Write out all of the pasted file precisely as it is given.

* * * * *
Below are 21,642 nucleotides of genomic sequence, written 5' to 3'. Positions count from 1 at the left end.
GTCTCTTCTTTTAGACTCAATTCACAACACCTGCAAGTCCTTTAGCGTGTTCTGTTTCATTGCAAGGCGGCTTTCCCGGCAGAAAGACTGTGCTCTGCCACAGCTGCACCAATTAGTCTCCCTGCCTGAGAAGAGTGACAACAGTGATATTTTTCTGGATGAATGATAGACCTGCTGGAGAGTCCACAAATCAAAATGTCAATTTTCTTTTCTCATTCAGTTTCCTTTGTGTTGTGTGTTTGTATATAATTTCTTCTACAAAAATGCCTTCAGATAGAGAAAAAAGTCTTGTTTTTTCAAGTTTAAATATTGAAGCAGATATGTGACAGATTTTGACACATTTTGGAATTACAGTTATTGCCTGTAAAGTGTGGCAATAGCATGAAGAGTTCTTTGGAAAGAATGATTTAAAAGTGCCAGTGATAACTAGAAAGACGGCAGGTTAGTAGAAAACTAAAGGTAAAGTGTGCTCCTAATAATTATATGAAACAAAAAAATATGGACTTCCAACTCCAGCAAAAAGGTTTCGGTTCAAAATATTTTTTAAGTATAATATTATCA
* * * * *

Below are 21,642 nucleotides of genomic sequence, written 5' to 3'. Positions count from 1 at the left end.
GTCTCTTCTTTTAGACTCAATTCACAACACCTGCAAGTCCTTTAGCGTGTTCTGTTTCATTGCAAGGCGGCTTTCCCGGCAGAAAGACTGTGCTCTGCCACAGCTGCACCAATTAGTCTCCCTGCCTGAGAAGAGTGACAACAGTGATATTTTTCTGGATGAATGATAGACCTGCTGGAGAGTCCACAAATCAAAATGTCAATTTTCTTTTCTCATTCAGTTTCCTTTGTGTTGTGTGTTTGTATATAATTTCTTCTACAAAAATGCCTTCAGATAGAGAAAAAAGTCTTGTTTTTTCAAGTTTAAATATTGAAGCAGATATGTGACAGATTTTGACACATTTTGGAATTACAGTTATTGCCTGTAAAGTGTGGCAATAGCATGAAGAGTTCTTTGGAAAGAATGATTTAAAAGTGCCAGTGATAACTAGAAAGACGGCAGGTTAGTAGAAAACTAAAGGTAAAGTGTGCTCCTAATAATTATATGAAACAAAAAAATATGGACTTCCAACTCCAGCAAAAAGGTTTCGGTTCAAAATATTTTTTAAGTATAATATTATCA